Itty Bitty Maasai Dictionary

The Maasai speak a language called Maa that is both beautiful and complex. It is very musical and fluid, flowing from word to word, phrase to phrase, with rhythm and motion. Very little of it has been written down or documented, but there are a few books that break down the language. A Maasai dictionary also exists, but it is very elusive.

Below is a list of Maasai words and phrases I accumulated while I was in Kenya. Everything is written phonetically (with a few exceptions), so the vowels are pronounced as follows:

“a” = ah

“e” = eh, ay

“i” = ee

“0” = oh

“u” = oo

These words are by no means absolutely correct. Maa contains many phonemes that aren’t used in English. As a result, sometimes listening and writing down what I heard was difficult. Additionally, we communicated mostly in gestures and bits and pieces of Swahili, so my exposure to Maa was very limited. Here’s what I managed to write down; the other words I learned, like body parts, are lost in my memory.

Enjoy!

Greetings, courtesy, expressions:

supa (pronounced “sopa”)– Hello

olesere – Goodbye

kejaa enkop – How’s it going?

sidai (first syllable pronounced “si” as in “sit”) – beautiful, good; used in response to previous phrase

torono – terrible

Enkewarie Sidai – Good night

ashe oleng – Thank you very much

kidua – See you soon!

meti inya mali – No problem

tanakata – now

kesha – It’s going to rain.

ashepa – happy

oleng – an amplifier like “very.” Used often with “supa” as in “Supa oleng!”

pi – another amplifier meaning “completely.” So “torono pi!” means “completely terrible.”

Animals:

oltome – elephant

oingot – wildebeest

oloitiko – zebra

empus – cat

oldia – dog

osidai – ostrich (literally “beautiful one”)

olotorok – bee

Other nouns:

enkioget – hiccup

laker (with a rolled “r”) – stars

endaa – food

osinkolio – music

olchore – friend

olchani – tree

Numbers:

nabo – 1

ari – 2

uni – 3

ongoan – 4

imiet – 5

ile – 6

naapishana – 7

isiet –  8

naudo – 9

tomon – 10

tikitam – 20

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17 Comments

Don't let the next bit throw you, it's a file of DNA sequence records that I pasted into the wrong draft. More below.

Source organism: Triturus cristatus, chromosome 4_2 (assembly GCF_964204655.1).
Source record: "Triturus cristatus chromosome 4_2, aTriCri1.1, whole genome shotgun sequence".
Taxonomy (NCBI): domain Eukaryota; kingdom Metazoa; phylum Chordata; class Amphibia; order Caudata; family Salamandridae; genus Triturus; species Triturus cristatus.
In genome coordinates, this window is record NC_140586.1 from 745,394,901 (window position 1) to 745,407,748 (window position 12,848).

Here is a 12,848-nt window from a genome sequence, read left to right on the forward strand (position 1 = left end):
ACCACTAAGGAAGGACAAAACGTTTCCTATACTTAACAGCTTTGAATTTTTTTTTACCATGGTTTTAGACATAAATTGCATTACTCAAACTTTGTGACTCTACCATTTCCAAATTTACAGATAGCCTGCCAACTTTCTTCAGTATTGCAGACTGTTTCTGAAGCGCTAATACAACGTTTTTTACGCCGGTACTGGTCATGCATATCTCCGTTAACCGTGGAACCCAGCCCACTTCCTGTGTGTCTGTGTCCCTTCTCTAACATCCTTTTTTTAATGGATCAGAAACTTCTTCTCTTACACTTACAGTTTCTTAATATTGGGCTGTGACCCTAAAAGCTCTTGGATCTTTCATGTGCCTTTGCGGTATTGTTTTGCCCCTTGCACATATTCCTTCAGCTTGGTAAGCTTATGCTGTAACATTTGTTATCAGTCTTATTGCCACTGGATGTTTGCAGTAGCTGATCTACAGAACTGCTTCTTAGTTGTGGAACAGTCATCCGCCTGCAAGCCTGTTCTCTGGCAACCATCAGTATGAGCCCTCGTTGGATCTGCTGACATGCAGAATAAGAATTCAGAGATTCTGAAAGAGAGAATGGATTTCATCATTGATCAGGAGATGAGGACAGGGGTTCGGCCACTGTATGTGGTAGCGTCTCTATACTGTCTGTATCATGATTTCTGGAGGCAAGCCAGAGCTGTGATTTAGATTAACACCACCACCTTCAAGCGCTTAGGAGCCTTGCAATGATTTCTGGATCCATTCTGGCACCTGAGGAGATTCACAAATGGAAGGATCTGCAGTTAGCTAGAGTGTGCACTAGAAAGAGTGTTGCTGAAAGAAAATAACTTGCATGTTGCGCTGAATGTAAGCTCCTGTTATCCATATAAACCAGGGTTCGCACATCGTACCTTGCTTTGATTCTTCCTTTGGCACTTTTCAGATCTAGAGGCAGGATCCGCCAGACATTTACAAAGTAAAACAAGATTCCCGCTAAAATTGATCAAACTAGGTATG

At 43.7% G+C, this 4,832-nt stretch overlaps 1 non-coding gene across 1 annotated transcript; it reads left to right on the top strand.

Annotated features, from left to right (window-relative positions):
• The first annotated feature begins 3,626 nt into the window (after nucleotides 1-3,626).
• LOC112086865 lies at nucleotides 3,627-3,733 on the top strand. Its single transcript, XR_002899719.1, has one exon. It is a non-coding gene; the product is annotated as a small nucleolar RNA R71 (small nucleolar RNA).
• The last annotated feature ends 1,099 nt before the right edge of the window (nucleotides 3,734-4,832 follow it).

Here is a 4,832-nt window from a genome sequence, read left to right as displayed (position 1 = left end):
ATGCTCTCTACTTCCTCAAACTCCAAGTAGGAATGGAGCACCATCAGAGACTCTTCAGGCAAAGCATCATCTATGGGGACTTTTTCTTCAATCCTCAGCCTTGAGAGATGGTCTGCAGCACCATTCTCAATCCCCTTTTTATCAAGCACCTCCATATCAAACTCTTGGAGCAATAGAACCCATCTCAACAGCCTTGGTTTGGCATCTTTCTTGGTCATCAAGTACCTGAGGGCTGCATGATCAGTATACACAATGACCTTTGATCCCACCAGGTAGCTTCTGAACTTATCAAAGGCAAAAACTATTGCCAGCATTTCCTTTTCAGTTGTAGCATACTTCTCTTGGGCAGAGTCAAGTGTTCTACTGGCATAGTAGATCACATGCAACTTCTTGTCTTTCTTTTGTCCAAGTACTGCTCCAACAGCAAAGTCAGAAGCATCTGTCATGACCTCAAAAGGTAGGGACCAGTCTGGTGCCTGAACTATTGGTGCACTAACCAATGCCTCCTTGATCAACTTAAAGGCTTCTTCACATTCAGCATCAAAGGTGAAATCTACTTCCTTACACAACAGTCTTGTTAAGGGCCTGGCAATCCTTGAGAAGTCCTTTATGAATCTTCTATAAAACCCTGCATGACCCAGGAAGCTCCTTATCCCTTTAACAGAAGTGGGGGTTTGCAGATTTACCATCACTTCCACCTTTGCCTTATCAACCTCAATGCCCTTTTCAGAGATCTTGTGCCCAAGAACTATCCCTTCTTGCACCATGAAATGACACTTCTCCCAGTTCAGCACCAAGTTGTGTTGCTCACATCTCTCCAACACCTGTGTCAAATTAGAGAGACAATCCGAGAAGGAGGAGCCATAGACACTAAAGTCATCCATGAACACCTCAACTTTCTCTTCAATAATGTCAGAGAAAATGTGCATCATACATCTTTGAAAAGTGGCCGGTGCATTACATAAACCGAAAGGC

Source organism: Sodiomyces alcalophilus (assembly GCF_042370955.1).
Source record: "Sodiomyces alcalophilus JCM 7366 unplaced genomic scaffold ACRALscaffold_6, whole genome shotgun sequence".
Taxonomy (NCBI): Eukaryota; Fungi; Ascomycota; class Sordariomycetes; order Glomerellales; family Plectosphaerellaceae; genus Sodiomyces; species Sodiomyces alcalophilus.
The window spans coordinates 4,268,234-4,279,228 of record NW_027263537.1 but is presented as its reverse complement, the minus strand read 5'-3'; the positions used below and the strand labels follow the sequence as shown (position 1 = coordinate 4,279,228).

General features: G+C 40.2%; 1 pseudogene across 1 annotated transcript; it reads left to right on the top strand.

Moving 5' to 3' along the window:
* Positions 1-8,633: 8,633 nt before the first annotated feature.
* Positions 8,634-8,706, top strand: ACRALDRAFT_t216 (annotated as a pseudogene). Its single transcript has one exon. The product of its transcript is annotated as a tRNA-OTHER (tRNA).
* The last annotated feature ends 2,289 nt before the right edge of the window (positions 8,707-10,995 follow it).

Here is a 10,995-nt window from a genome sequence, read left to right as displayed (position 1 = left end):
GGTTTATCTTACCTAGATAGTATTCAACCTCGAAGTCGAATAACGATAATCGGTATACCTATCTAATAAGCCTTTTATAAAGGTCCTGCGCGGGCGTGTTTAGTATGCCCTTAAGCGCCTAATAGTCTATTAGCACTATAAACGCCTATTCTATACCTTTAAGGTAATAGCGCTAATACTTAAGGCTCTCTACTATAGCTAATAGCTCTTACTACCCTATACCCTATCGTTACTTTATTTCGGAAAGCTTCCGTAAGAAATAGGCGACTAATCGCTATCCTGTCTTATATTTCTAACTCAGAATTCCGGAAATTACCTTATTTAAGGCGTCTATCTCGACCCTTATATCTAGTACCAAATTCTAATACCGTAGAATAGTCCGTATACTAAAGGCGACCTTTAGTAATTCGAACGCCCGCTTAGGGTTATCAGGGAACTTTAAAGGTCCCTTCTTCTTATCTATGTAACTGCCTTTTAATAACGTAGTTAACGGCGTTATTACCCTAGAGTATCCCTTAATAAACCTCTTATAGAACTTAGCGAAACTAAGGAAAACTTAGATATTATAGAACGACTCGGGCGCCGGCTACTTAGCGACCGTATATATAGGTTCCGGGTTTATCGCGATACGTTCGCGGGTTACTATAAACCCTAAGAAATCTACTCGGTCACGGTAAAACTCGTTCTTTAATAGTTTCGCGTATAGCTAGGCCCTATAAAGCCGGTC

Filed under Prose, Travel

17 responses to “Itty Bitty Maasai Dictionary

  1. fred

    what is the maasai word for peace

  2. Today I will tell my BF “Ashe oleng!”. ^^

  3. Kate Sheila

    I’ve always been fascinated about the Maasai people..I’m trying to learn n tell my boyfriend tht I love him but i cannot get a good translation,can anyone help me?

  4. Hello! I was curious if Timothy could help with the spelling of the word I learned for a female friend: “Enjorwet” was what I learned…is this correct?
    And enjaa for rain?

    Love that there is this resource – I couldn’t remember the number 9, and you’ve remedied that. Ashe oleng!

  5. Beautiful Memories are known as “indamunot sidan/sidain

  6. Raz

    Hi, how do you say beautiful memories??

  7. kate sheila

    This is really awesome!enkewarie sidai

  8. Timothy Ole Nampaso

    Ayia,aitoomon oleng tenashe ino,ayiewuaki iyie olmarae lino erishata sidai osirua le sukukuu,
    Meaning:ok,your welcomed for your appreciation,wish you and your family happy festive moments.

  9. Conqratulations for the real struggle that you have done.Am a Masai speaker from Narok,closer to Masai Mara and i have some points of correction;
    Enkewarie Sidai not ”enkaruwie”
    seven known as Naapishana not ”Nabshana”
    olchore for friend not not ”oltoray”
    Osinkolio for music not ”osinkolu”
    Nabo for one not ” nobo”
    keep up!

    • Thank you so much Timothy!
      These corrections are great and I’ll fix them right away! It was always so difficult to figure out how to spell things! Thanks for stopping by and helping me out!

      Kidua :)

  10. Excellent web site you have here.. It’s hard to find high-quality writing like yours nowadays. I honestly appreciate people like you! Take care!!

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